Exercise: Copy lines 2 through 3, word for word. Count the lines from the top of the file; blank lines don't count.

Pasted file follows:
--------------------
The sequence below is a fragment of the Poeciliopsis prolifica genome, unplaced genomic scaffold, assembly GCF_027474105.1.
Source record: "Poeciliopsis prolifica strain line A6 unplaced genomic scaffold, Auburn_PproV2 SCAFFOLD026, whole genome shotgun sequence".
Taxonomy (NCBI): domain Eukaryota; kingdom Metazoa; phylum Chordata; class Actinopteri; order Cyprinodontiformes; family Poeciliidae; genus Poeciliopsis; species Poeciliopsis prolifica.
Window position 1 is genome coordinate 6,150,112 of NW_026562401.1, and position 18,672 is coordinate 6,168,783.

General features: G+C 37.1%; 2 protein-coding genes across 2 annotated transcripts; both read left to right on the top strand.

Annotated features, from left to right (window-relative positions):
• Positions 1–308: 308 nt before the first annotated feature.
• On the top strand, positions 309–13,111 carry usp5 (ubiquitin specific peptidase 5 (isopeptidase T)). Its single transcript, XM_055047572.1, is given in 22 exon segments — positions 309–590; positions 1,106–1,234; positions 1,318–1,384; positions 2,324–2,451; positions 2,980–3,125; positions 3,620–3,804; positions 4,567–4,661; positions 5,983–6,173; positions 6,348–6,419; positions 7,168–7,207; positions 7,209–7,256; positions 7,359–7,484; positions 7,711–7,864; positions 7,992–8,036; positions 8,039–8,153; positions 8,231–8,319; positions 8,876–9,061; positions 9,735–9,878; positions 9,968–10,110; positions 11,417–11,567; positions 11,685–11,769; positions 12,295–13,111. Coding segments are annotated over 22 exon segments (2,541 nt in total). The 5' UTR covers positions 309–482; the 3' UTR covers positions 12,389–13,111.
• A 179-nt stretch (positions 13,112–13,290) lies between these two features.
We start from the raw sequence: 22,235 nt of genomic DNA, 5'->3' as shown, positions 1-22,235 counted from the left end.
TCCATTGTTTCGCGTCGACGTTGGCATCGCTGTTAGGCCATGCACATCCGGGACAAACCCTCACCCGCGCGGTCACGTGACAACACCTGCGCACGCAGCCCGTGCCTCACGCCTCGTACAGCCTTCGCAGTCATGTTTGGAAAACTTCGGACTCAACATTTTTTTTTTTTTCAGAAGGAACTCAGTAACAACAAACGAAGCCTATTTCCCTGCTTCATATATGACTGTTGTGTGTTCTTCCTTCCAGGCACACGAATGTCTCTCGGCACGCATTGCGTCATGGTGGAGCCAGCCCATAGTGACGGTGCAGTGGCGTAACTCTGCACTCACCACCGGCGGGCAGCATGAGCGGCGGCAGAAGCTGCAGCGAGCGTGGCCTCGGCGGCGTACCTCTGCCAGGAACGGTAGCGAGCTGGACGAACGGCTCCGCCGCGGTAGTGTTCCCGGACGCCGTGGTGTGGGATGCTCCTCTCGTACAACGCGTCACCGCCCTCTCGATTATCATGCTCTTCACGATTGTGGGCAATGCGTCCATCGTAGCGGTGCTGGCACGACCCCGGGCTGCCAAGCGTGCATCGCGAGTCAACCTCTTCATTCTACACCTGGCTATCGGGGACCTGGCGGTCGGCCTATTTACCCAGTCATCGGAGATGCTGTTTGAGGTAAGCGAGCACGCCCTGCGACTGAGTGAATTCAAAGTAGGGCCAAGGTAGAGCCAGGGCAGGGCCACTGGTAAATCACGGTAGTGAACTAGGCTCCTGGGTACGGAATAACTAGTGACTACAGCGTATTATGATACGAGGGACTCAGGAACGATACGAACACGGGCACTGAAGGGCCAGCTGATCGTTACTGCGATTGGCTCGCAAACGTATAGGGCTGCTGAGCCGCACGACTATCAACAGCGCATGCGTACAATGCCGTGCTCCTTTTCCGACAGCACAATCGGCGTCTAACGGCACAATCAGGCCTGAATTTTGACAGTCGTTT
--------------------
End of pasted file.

Source record: "Poeciliopsis prolifica strain line A6 unplaced genomic scaffold, Auburn_PproV2 SCAFFOLD026, whole genome shotgun sequence".
Taxonomy (NCBI): domain Eukaryota; kingdom Metazoa; phylum Chordata; class Actinopteri; order Cyprinodontiformes; family Poeciliidae; genus Poeciliopsis; species Poeciliopsis prolifica.